Sensitive or controversial issues

AuthorSabatauskait?, Birut?
11.1 Potential breaches of the directives at the national level
National anti-discrimination legislation in most cases repeats the wording of the
directives, without going into details of particular pr ovisions. In the opinion of the author,
the transposition into national law is still insuffi cient with regard to the following aspects:
- The existing Law on Equal Treatment does not explicitly prohibit harassment in
access to and the provision of goods and services (Article 8); it only does so in
respect to employment and education (Articles 6 and 7), as in Article 3(1)(h)) of
Directive 2000/43/EC see Section 1.4 of this report. Parliamentary consideration
of the Draft Law on Equal Treatment, which would remedy this, among other
things, began in 2019. The bill is still pending, however.
- The duty to provide reasonable accommodation (Article 5 of Dir ective 2000/78/EC),
as it is phrased in Article 7(1)(9) of the LET and Article 26(2)(6) of the Labour
Code, lacks precision and i s somewhat more ‘narrowthan that contained in the
directive, in that it only comprises a duty to adapt premises, and it is therefore
more difficult to enforce in practice, even though the Equal Opportunities
Ombudsperson and the courts often refer to the UN Convention on the Rights of
Persons with Disabilities. For more information, please see Section 2.6.
Amendments are also contained in the draft Law on Equal Treatment, which was
registered in 2019.
- The Law on Equal Treat ment does not clearly prohibit discrimination in the field of
self-employment and occupation, as required under Article 3(1)(a)) of Directive
2000/78/EC and 3(1)(a)) of Directive 2000/43/EC (see Section 3.2.1).
- The existing Law on Equal Treatment does not explicitly state that soci al protection,
social security and h ealthcare fall under its scop e, as in A rticle 3(1)(e)) of Directive
2000/43/EC. For more information, please se e Section 3.2.6-3.2.7.
- The Law on Equal Treatment has provided an exception concerning recruitment a nd
employment by employers with an ethos based on religion or belief since June
2008, in accordance with Article 4(2) of Directive 2000/78/EC. However, Article 3 of
the LET sets out other spheres where the Law on Equal Treatment shall not be
applied in relation to religion and ethos, including in the provision of goods and
services, access to education, th e content of education programmes and education.
This may be in breach of Article 3(1)(g) and (h) of Directive 2000/43/EC.358 The
first version of the LET did not contain this ex ception and there is still no case law
or interpretation on the matter. There is also n o information available about
whether such practices exist ed bef ore the adoption o f the directive in the country,
which organisations used th em and to what extent. Besides, th e exception in the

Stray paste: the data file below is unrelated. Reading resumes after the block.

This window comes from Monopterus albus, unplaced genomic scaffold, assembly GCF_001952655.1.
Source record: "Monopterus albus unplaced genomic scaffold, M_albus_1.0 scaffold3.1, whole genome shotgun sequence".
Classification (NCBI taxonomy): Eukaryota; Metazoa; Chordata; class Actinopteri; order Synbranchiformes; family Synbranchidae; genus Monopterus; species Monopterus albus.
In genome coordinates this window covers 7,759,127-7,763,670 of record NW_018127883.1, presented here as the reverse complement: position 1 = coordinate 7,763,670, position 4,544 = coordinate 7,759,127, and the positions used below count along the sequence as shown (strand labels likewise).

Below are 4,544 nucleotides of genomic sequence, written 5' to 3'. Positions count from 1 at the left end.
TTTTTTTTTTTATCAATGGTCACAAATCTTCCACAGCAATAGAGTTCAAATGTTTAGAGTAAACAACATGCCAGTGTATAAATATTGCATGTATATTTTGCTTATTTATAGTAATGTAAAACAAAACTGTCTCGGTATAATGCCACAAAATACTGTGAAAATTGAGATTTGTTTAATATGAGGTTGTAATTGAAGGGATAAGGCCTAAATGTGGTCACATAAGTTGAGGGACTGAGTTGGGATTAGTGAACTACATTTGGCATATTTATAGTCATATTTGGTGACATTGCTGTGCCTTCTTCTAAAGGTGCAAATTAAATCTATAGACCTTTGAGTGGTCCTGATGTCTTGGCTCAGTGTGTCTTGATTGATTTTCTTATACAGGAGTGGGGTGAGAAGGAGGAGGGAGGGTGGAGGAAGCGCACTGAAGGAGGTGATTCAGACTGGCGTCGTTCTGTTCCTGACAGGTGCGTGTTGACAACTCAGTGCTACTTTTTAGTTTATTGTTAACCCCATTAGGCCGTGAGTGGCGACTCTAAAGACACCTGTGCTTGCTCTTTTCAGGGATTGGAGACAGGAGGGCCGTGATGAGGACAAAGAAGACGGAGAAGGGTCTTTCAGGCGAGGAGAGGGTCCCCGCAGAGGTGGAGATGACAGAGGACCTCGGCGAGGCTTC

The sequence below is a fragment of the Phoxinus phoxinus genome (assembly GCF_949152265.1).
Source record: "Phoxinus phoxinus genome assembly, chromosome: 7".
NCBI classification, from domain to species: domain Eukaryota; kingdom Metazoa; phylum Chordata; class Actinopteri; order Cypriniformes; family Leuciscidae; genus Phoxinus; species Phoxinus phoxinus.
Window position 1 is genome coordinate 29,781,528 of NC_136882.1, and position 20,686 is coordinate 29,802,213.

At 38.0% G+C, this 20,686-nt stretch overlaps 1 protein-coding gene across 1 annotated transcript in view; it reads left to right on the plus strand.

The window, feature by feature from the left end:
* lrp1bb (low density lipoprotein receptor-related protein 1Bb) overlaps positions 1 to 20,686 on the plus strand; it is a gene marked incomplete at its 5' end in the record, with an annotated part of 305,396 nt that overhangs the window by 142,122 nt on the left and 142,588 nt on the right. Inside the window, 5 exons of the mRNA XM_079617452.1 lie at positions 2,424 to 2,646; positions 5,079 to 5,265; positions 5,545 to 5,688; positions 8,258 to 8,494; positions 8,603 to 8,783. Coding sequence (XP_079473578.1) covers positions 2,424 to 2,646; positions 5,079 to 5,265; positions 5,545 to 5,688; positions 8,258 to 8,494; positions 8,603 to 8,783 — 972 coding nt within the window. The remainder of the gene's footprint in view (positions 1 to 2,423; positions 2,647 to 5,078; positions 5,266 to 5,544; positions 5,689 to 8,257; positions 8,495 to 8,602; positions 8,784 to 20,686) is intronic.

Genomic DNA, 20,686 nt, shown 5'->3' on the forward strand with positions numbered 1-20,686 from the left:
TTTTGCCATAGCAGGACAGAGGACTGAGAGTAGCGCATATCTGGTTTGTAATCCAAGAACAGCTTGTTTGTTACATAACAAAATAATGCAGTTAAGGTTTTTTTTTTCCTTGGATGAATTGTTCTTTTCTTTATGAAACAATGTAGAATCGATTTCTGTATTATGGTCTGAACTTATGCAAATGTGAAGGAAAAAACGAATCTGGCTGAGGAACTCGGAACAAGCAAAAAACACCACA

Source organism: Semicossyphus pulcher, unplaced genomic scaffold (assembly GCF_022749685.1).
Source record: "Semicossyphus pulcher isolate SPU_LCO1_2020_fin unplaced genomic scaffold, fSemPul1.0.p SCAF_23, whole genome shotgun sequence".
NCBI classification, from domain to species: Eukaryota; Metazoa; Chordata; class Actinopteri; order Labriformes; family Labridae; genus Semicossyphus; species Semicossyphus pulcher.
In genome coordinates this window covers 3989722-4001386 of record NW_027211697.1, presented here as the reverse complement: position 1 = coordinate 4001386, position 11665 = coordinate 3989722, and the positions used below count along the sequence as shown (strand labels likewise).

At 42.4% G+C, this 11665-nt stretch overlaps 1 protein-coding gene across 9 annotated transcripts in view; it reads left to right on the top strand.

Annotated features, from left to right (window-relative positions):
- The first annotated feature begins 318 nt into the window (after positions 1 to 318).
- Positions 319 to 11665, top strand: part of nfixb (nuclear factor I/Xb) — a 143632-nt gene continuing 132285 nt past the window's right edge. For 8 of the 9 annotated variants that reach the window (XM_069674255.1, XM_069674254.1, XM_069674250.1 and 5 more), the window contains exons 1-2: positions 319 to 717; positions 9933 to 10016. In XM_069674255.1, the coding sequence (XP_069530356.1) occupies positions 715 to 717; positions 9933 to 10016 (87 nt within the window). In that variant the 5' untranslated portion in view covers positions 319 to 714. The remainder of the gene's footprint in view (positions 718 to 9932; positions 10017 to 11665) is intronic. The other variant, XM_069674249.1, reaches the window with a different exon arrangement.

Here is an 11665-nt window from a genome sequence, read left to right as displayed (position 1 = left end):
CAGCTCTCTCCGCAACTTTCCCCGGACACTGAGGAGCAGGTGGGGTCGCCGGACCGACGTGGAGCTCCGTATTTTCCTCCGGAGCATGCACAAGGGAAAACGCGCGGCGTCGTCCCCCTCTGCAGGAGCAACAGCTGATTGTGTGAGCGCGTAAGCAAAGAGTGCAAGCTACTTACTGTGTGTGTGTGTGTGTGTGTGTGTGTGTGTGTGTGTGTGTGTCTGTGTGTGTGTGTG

Law is much broader than that of Directive 2000/78/EC, in which a ‘person’s
religion or belief constitute a genuine, legitimate and justified occupational
requirement. There is no mention of the p rovision that ‘difference of treatment
should not justify discrimination on another ground.’ It therefore seems t hat, if
358 The relevant provisions of the LET read as follows (official translation): The provisions of this Law shall not
apply to: 3) cases where religious communities and associations, as well as organisations established by
them or their members, the founding documents or equivalent documents of which specify that their ethos
is based on religion or belief, supply products, goods and services for re ligious or belief purposes; 4) the
admission of persons to study at schools of religious communities and associations , schools established by
them or their members, as well as establishments, enterprises and organisa tions whose main activity is
other than academic education, which have been established with the purpose of education in an
environment fostering the values of a religious community or association w here refusal to admit a person is
necessary in order to maintain the ethos of the said organisations; 5) the content of education programmes,
textbooks and teaching aids where religious instruction of traditional re ligious communities and associations
is provided; 8) education and training where the application of the provisions of this Law is inconsistent with
the striving of communities of state or private pre-school education establishments, gene ral education
schools or other educational establishments, the founding documents or equivalent documents of which
specify that their ethos is based on religion or belief, to educate children in an environment fo stering the
values of a religious community or association.

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